At one time the royal stables, this 16th-century building now houses the Verkehrsmuseum (Transportation Museum), a collection of historic conveyances, including vintage automobiles and engines. The former stable exercise yard, behind the Johanneum and enclosed by elegant Renaissance arcades, was used during the 16th century as an open-air festival ground. A ramp leading up from the courtyard made it possible for royalty to reach the upper story to view the jousting below without having to dismount. More popular even than jousting in those days was Ringelstechen, a risky pursuit in which riders at full gallop had to catch small rings on their lances. Horses and riders often came to grief in the narrow confines of the stable yard.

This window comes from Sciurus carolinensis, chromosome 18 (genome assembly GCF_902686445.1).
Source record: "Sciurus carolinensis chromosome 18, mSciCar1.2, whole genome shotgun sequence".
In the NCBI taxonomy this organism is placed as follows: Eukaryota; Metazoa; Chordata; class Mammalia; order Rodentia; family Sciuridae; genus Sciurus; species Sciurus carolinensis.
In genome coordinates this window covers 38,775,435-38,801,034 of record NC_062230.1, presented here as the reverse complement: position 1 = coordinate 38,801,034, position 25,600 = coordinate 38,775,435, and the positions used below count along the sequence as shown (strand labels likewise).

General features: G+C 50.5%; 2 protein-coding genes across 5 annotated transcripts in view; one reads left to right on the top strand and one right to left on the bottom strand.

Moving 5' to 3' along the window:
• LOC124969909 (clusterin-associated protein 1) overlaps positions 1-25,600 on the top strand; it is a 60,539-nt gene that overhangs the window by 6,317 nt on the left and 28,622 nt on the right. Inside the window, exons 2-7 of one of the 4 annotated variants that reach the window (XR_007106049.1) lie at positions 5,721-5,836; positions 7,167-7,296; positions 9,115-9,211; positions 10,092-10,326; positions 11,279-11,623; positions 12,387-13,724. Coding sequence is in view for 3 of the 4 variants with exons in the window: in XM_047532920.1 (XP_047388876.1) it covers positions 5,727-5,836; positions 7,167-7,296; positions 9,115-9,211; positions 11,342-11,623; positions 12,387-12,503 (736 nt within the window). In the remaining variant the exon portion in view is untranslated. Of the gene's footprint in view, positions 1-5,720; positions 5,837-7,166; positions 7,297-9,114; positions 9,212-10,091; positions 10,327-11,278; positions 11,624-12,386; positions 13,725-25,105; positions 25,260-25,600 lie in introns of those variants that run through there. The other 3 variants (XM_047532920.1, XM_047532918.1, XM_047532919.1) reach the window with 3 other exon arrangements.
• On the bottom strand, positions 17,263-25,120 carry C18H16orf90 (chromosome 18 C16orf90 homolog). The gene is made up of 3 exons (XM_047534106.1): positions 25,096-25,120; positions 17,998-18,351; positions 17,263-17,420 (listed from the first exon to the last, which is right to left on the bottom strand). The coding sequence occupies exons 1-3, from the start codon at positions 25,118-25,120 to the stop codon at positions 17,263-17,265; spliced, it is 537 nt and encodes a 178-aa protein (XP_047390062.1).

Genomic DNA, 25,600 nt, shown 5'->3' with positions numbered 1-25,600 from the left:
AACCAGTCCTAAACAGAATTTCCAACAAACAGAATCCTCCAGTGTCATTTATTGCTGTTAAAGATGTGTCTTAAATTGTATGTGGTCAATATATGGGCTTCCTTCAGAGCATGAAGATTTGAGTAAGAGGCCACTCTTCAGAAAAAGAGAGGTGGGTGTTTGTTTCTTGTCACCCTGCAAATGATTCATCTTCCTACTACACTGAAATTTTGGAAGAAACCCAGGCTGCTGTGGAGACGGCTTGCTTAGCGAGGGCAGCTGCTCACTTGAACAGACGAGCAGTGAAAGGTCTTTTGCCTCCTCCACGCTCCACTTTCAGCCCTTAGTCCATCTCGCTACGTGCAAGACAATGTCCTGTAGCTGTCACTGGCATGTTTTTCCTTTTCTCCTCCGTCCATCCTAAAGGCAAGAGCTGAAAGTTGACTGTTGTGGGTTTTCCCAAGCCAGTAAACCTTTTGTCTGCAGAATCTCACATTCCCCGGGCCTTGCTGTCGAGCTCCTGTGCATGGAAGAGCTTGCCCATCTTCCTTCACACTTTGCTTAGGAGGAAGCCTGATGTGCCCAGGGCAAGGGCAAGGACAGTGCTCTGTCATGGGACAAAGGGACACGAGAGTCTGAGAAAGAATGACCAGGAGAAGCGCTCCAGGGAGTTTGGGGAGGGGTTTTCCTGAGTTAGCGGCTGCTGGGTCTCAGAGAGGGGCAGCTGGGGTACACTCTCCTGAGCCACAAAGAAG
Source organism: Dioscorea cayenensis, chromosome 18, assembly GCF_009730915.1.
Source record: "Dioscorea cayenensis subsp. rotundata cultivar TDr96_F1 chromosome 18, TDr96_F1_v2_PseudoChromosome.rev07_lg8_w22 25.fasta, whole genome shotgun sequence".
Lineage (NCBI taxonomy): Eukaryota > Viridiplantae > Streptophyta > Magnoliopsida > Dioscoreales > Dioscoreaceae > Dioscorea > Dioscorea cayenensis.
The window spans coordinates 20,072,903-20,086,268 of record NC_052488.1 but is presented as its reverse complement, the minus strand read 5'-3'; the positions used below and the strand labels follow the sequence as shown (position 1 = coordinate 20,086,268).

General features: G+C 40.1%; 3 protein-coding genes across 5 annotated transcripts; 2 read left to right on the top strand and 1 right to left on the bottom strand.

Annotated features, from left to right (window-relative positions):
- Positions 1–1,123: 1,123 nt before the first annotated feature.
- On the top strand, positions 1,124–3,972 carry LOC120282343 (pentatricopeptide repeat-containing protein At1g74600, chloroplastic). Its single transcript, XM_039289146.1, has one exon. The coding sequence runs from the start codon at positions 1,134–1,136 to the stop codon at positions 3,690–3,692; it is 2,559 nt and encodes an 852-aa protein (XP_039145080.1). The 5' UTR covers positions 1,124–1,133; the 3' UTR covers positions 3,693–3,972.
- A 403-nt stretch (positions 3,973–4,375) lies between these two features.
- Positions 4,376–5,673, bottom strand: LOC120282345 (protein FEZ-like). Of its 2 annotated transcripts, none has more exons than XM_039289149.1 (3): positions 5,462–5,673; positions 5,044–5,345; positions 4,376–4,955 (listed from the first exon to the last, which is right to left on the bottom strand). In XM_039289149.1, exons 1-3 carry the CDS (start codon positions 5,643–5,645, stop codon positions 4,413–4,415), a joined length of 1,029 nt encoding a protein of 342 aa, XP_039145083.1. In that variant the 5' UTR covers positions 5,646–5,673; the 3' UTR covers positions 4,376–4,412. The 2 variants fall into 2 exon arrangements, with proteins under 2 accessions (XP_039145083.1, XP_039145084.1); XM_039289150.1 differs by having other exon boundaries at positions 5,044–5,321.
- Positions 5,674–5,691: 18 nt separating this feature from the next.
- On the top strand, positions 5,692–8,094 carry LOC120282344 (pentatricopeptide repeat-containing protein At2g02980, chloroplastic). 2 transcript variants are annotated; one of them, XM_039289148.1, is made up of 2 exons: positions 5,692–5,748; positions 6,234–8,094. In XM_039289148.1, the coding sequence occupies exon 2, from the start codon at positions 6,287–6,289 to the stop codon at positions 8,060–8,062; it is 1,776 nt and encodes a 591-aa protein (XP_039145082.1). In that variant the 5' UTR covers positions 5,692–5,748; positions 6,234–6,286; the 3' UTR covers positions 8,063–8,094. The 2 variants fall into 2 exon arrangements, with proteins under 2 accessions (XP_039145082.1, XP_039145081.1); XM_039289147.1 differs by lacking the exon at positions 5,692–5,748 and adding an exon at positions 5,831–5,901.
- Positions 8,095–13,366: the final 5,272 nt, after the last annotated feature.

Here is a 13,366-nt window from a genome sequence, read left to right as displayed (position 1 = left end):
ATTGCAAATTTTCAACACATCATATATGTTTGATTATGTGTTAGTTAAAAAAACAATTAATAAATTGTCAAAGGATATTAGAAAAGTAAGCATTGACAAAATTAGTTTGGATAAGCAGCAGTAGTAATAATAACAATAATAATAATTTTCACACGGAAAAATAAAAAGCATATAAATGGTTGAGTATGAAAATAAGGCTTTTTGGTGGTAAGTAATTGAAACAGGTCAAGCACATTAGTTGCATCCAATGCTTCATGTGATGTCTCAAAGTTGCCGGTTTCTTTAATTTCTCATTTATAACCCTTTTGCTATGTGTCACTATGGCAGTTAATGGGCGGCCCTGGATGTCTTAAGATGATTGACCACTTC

On the outside wall of the Johanneum (behind the building on the Auguststrasse) is a remarkable example of porcelain art: a 336-foot-long Meissen tile mural of a royal procession. More than 100 members of the royal Saxon house of Wettin,
half of them on horseback, are represented on the giant mosaic, known as the "Procession of Princes," which is made of 25,000 porcelain tiles, painted in 1904–07 after a design by Wilhelm Walther. The representations are in chronological order: at 1694, Augustus the Strong's horse is trampling a rose, the symbol of Martin Luther and the Protestant Reformation. The Johanneum is reached by steps leading down from the Brühlsche Terrasse.